Sunday, April 25, 2010

In Which Trai Reviews 'The Girl with the Dragon Tattoo: The Movie'

Late last night, I finally got up to the highlight of my week, seeing the film version of my recently beloved book, The Girl with the Dragon Tattoo. I'd heard excellent things from various review sites and I definitely wasn't disappointed. Just as the book was long, the movie is two and a half hours, but it went by so very fast. Some things were omitted and condensed, but it was overall very faithful to the book and definitely captured the right tone.

The movie, to begin with, was excellent. Things were toned down or changed somewhat-- Mikael (Michael Nyquist) is not nearly as much of a ladies' man as he is in the book; his affairs with Erika and Cecilia are omitted, and indeed Erika is barely seen. (This actually disappointed me a little; I did really like her character, and I would have liked to see another female character, but I suppose it was due to screen time and so that Noomi Rapace could be the sole female lead.) Michael Nyquist was very good; I liked watching him and I'm having a difficult time thinking of American male actors who could play the role (George Clooney, Brad Pitt, and Johnny Depp have all expressed interest; I'd personally vote for Clooney, even though I'm not a fan of his, but he's slightly too old). The woman who plays Lisbeth, Noomi Rapace, is absolutely incredible. She is the Lisbeth I read about, and she plays it to perfection. She captures the intensity, the quiet, the violence, the sheer inscrutability. Carey Mulligan is being rumored for the remake; I think she could do it some justice, but I agree with Roger Ebert-- keep Lisbeth Swedish and just recast Rapace.

The film was paced well, and the few omissions and changes made sense. There were some more explicit references to Lisbeth's past than we get in the book. Since I'm about 1/7ish of the way through The Girl Who Played with Fire, I'm not quite sure myself yet of what that past is, but I'll find out soon enough! I'm pretty sure the second movie is coming out in July and the third will be out in the fall; whatever the case, I'm probably going to be there opening day. (At this point, I'm planning on buying The Girl Who Kicked The Hornet's Nest the day it comes out and locking myself in a room with food and water.)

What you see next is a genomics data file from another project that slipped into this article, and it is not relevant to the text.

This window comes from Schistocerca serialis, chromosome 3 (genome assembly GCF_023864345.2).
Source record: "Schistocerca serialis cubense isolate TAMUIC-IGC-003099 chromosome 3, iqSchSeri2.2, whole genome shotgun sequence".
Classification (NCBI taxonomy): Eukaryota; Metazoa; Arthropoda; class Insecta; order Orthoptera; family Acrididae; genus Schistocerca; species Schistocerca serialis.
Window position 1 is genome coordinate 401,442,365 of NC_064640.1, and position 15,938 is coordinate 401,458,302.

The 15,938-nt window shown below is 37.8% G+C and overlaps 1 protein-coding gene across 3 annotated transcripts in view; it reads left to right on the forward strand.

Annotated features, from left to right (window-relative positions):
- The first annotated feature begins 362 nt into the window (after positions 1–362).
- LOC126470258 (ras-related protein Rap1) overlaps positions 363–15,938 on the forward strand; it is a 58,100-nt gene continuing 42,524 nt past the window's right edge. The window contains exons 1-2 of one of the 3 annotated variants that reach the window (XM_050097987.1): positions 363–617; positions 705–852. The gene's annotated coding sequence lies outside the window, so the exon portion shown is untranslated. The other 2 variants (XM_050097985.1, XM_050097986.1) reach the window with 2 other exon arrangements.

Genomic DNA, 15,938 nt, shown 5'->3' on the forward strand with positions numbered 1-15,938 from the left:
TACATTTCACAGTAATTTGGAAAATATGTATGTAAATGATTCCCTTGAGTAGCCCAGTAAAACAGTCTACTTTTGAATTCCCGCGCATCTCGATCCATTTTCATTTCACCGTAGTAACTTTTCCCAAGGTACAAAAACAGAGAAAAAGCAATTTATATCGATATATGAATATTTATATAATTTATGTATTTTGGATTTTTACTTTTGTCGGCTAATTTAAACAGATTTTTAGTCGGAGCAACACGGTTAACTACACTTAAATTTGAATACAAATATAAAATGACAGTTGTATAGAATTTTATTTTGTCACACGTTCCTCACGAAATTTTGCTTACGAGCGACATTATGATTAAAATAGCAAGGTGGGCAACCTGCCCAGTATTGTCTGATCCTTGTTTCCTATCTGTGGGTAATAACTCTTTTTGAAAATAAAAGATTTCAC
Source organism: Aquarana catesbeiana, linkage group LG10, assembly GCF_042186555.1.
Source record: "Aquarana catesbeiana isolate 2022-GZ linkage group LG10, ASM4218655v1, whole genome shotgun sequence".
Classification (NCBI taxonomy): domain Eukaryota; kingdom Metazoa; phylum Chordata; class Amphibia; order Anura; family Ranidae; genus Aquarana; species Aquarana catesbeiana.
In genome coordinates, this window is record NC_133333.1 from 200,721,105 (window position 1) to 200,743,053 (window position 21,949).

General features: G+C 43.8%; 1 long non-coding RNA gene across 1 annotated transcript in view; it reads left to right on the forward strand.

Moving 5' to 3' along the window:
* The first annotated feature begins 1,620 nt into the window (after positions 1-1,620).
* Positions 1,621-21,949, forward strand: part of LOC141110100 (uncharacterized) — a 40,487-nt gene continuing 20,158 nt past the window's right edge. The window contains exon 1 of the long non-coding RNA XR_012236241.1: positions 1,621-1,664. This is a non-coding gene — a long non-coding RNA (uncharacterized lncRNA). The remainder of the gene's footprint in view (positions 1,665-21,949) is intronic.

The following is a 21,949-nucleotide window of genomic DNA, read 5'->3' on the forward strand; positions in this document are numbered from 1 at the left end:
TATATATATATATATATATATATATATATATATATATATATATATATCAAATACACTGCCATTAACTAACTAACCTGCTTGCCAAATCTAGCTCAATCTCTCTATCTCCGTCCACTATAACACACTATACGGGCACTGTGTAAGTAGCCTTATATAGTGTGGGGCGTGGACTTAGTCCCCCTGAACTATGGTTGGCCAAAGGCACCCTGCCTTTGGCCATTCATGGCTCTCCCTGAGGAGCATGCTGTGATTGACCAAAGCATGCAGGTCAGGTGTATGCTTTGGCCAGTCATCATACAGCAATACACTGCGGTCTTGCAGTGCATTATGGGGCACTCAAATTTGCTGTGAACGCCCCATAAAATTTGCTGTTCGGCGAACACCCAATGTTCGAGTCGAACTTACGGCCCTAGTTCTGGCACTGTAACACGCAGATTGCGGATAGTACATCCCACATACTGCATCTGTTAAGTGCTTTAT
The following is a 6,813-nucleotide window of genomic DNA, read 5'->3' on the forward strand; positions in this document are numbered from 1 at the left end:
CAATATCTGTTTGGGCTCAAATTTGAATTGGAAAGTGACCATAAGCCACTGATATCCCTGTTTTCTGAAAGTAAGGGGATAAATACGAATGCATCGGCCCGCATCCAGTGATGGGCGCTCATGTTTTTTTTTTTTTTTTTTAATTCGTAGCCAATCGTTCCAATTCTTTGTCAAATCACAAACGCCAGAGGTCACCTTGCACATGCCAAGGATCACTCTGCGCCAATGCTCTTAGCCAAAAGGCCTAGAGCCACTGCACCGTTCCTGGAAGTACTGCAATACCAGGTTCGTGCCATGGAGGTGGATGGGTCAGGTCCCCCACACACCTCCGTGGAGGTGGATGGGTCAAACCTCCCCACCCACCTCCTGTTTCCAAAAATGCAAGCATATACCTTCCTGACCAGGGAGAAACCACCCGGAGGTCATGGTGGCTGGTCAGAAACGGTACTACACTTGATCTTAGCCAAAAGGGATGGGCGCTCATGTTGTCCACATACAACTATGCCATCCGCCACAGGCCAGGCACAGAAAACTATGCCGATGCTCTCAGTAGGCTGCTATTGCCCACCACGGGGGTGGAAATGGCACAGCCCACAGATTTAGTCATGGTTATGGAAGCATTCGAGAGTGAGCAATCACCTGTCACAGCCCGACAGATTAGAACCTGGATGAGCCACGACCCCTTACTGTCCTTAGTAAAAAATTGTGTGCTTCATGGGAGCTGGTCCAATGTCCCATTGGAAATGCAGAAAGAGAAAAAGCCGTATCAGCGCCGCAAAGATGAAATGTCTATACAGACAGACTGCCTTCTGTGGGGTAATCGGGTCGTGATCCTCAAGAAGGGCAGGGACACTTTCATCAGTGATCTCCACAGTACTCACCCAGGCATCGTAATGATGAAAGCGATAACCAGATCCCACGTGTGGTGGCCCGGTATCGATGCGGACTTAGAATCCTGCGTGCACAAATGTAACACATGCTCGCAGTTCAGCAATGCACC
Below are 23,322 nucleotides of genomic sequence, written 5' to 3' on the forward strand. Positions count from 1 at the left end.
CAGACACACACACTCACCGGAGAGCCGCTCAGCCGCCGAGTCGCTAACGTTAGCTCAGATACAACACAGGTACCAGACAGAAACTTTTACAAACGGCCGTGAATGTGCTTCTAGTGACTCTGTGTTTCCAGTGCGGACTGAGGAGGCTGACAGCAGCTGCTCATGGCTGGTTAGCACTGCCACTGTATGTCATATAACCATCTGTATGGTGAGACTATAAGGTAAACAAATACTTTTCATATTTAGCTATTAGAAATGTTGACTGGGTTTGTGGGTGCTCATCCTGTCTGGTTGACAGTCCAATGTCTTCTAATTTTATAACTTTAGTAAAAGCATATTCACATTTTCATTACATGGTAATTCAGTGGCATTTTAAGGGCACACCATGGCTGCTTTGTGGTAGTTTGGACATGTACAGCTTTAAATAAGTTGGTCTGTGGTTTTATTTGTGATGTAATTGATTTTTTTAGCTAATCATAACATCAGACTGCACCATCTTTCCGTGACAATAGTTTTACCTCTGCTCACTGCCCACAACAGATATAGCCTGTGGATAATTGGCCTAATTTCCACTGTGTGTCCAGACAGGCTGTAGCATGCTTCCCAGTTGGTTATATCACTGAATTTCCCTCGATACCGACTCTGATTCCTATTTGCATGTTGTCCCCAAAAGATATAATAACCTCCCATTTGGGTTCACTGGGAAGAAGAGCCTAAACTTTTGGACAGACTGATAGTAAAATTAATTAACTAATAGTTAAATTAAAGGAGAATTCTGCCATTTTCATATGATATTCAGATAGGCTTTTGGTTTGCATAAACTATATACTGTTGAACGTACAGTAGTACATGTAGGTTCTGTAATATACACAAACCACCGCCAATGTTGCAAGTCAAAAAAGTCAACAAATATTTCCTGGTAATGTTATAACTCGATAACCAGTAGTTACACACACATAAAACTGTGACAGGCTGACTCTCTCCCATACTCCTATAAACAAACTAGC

Something I forgot to mention in my last review: the original Swedish title is Män som hatar kvinnor, which translates to Men Who Hate Women. This isn't publicized, as the movie subtitles it as The Girl with the Dragon Tattoo, but I hate the feeling that if the original title was kept, many more people would have gone in aware of the subject matter. At the same time, many people might have stayed away.

The movie does not spare the brutality of the book in any way. This is one of the things many people fear will be toned down for the Hollywood remake. My stepfather and I were discussing this today: whether or not the violence needs to be shown for it to be effective. I believe it very much has to be there-- many people call the violence another character in the story, and I agree-- and that it has to be shown. Larsson was criticizing the Swedish system and the abuses it allows, and even if the scenes between Bjurman and Lisbeth were so, so disturbing, they need to be there.